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The first morning of testimony in the Jordan Miles civil lawsuit featured just one witness -- Miles' grandmother, Patricia Porter. But through questioning of that one witness, attorneys for Miles -- and those of Pittsburgh Police Officer Richard Ewing, David Sisak and Michael Saldutte -- appeared to lay the groundwork for issues that will be likely be raised throughout the trial.
Miles was an 18-year-old CAPA High School student on Jan. 12, 2010 when he had an altercation with the three officers. He says he was simply walking to his grandmother's home in Homewood when the officers approached him without identifying themselves. Thinking he was going to be robbed, Miles ran; he claims the police chased him down and beat him.
The officers, however, say Miles was sneaking around a home at Tioga Street, giving them reason to suspect criminal activity. And as Ewing's attorney, Robert Leicht, told jurors during his opening argument this morning, "Miles struck the first blow ... He instigated the action." p>
Here are some of the issues raised this morning that will likely be key parts of the case:
The Mountain Dew bottle
The three officers have long said that they reacted as they did in part because Miles had a bulge in the front pocket of his coat, and they thought that bulge could have been a gun. During opening arguments, Saldutte attorney Jim Wymard said one of the officers felt a hard object in his pocket and yelled "gun" during the struggle. They claimed the bulge later proved to be a Mountain Dew Bottle; however, the bottle was never recovered, and Miles says he never had one in his pocket.
This morning Wymard showed Porter a picture of Miles taken two weeks after the altercation. The intent was to show that the swelling in Miles face had subsided two weeks later. However, in the pocket of the jacket in the photo was a soda bottle, clearly sticking out of the top.
Miles attorney J. Kerrington Lewis objected to the photo, and another was then shown to the jury.
The existence of a soda bottle the night of the encounter is key to the defense. But if the first photo was an attempt to help plant the idea in jurors' minds, it's not clear how the strategy will play out: The bottle was, after all, clearly visible sticking out of Miles' jacket. So if the bottle is clearly identifiable as such, will jurors conclude that officers would be likely to confuse a similar bottle for a gun?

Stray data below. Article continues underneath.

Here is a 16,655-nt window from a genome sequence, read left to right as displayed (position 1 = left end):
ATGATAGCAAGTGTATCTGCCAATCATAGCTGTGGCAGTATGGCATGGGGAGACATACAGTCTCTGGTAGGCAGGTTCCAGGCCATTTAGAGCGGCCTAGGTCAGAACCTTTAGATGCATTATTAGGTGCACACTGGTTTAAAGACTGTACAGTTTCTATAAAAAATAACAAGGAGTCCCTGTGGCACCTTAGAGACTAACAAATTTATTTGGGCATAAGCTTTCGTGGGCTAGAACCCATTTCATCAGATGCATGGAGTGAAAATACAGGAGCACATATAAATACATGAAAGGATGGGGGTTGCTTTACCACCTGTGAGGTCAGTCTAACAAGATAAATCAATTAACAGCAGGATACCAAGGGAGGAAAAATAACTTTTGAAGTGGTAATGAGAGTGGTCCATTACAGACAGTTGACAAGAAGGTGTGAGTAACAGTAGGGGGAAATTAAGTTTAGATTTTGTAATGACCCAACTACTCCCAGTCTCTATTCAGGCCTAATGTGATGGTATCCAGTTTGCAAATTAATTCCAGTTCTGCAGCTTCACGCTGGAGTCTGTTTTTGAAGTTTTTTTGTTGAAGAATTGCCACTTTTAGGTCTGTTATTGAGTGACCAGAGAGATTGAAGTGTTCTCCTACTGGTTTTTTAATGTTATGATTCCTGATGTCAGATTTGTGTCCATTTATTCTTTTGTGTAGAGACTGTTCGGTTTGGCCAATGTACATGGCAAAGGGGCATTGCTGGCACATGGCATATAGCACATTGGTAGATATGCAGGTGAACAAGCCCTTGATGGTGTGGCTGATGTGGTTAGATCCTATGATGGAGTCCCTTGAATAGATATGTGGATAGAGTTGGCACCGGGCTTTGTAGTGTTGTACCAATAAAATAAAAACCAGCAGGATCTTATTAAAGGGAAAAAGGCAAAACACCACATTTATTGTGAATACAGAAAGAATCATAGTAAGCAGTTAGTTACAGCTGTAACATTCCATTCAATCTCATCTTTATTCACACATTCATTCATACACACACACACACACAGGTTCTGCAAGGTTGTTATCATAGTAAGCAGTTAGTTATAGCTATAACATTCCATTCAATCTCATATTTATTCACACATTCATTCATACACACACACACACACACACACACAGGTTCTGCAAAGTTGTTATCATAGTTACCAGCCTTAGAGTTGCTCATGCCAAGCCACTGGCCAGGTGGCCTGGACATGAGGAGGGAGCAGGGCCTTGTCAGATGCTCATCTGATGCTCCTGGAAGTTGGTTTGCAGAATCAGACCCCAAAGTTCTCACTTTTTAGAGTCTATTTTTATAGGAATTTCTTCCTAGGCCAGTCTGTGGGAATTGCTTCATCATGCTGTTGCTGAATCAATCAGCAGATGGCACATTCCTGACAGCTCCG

Harm suffered by Miles
Lewis introduced evidence that in his first semester of his senior year, Miles was doing well in school, carrying a 3.4 GPA and no grade lower than a B. After the incident in January, Miles GPA fell to a 2.4; he received D's and C's except for the A's he continued to receive in his music courses.
In opening arguments, Lewis said Miles suffered brain damage and post traumatic stress disorder because of the incident. And in testimony today, Porter said Miles used to love school, but after the incident "he had trouble with his memory" and struggled with classes that he used to excel in. In fact, in the fall Miles went to The University of Pittsburgh at Bradford but stayed just two weeks. Porter said his departure stemmed from an incident in Miles' dorm when the police had to be called, causing him stress.
"He was like someone who had gone to war," she testified. "He was traumatized."
On cross examination, Wymard walked Porter through the remainder of Miles' high school transcript. His grades were mainly B's and C's in those years, Wymard pointed out, with his b excelled in his music classes.
After Wymard mentioned that for the second or third time, Porter seemed to take offense.
"You know you have to have intelligence to pass those courses," Porter said. "I wouldn't downplay that."
Editor's note: An earlier version of this post had an incorrect name for Richard Ewing's attorney.
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If opening arguments are any indication, the eight jurors hearing testimony in the Jordan Miles civil case have a tough road ahead. They will, among other things, have to decide whether Miles was a mild-mannered high-school student who ran afoul of police two years ago ... or whether he's "150 pounds of dynamite," as one of the lawyers facing off against him claimed in federal court today.
And a opening arguments began this afternoon -- they are set conclude at 9:30 Wednesday morning -- jurors were given two completely versions of what happened January 12, 2010 at 11:05 p.m. between Miles, then an 18-year-old student at the CAPA performing arts high school, and three undercover City of Pittsburgh Police officers.